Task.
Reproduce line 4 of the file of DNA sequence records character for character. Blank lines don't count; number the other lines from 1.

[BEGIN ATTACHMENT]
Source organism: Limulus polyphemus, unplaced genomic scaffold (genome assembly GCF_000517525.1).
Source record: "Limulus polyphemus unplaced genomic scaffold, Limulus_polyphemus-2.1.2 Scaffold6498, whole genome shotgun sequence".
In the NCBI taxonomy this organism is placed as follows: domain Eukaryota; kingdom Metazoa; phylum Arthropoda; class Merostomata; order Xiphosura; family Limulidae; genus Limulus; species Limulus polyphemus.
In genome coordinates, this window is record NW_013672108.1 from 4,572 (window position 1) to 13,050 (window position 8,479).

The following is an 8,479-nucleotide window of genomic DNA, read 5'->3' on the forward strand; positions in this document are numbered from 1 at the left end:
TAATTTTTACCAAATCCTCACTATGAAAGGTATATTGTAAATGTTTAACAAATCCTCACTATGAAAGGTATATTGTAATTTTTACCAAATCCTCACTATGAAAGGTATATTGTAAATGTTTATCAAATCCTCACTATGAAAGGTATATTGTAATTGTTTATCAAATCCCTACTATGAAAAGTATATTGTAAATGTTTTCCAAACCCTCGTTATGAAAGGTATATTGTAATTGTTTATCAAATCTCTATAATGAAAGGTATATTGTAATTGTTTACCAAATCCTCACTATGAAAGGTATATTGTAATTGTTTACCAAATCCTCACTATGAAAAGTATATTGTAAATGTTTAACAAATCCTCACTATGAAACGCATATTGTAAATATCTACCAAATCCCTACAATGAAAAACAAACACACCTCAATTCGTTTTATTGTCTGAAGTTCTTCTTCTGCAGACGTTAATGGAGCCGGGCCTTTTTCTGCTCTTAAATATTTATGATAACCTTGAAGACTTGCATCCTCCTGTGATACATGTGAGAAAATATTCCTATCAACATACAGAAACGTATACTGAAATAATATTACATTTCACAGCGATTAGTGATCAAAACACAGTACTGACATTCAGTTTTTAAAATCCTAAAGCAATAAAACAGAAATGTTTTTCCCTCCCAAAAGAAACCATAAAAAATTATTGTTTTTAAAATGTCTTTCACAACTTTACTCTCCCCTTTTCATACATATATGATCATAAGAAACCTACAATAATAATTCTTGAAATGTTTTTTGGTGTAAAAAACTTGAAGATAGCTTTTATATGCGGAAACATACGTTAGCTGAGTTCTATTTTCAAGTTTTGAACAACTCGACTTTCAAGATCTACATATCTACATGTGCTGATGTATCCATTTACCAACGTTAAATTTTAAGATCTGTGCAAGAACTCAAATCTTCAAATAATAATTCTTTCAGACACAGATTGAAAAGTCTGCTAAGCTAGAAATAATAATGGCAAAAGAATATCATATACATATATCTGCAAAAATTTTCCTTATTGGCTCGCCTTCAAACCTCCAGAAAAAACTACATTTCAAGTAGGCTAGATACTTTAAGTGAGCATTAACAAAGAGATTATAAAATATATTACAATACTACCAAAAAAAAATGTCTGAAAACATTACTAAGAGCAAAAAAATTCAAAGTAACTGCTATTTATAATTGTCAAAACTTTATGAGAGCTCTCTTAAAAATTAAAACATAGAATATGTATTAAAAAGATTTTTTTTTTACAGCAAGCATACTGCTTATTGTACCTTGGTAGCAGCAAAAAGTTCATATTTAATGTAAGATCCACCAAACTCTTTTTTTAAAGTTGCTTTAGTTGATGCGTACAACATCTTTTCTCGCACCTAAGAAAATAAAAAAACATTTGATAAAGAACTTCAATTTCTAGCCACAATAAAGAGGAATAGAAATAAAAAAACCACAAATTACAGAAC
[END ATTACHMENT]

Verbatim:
In genome coordinates, this window is record NW_013672108.1 from 4,572 (window position 1) to 13,050 (window position 8,479).